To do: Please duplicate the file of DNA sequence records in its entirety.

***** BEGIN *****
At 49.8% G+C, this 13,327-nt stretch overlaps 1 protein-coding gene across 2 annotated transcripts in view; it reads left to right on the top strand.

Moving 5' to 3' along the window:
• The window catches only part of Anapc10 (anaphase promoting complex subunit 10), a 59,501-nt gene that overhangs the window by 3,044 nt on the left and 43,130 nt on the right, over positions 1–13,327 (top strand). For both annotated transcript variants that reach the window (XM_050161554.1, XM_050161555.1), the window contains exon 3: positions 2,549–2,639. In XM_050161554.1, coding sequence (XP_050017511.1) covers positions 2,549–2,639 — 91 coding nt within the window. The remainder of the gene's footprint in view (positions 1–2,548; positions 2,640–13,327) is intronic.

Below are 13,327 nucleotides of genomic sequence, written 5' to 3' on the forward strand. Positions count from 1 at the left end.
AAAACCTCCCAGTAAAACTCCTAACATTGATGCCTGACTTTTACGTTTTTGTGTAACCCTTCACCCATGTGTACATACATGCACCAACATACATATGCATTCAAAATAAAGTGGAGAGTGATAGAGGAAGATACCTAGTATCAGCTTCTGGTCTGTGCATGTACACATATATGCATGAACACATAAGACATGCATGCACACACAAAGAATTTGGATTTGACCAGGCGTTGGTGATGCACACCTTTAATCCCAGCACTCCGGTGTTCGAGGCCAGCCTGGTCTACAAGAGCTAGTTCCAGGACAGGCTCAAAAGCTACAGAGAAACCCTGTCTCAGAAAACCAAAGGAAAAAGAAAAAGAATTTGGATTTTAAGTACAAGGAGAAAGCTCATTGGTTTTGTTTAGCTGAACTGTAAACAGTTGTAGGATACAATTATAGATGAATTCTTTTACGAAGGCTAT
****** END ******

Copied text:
At 49.8% G+C, this 13,327-nt stretch overlaps 1 protein-coding gene across 2 annotated transcripts in view; it reads left to right on the top strand.

Moving 5' to 3' along the window:
• The window catches only part of Anapc10 (anaphase promoting complex subunit 10), a 59,501-nt gene that overhangs the window by 3,044 nt on the left and 43,130 nt on the right, over positions 1–13,327 (top strand). For both annotated transcript variants that reach the window (XM_050161554.1, XM_050161555.1), the window contains exon 3: positions 2,549–2,639. In XM_050161554.1, coding sequence (XP_050017511.1) covers positions 2,549–2,639 — 91 coding nt within the window. The remainder of the gene's footprint in view (positions 1–2,548; positions 2,640–13,327) is intronic.

Below are 13,327 nucleotides of genomic sequence, written 5' to 3' on the forward strand. Positions count from 1 at the left end.
AAAACCTCCCAGTAAAACTCCTAACATTGATGCCTGACTTTTACGTTTTTGTGTAACCCTTCACCCATGTGTACATACATGCACCAACATACATATGCATTCAAAATAAAGTGGAGAGTGATAGAGGAAGATACCTAGTATCAGCTTCTGGTCTGTGCATGTACACATATATGCATGAACACATAAGACATGCATGCACACACAAAGAATTTGGATTTGACCAGGCGTTGGTGATGCACACCTTTAATCCCAGCACTCCGGTGTTCGAGGCCAGCCTGGTCTACAAGAGCTAGTTCCAGGACAGGCTCAAAAGCTACAGAGAAACCCTGTCTCAGAAAACCAAAGGAAAAAGAAAAAGAATTTGGATTTTAAGTACAAGGAGAAAGCTCATTGGTTTTGTTTAGCTGAACTGTAAACAGTTGTAGGATACAATTATAGATGAATTCTTTTACGAAGGCTAT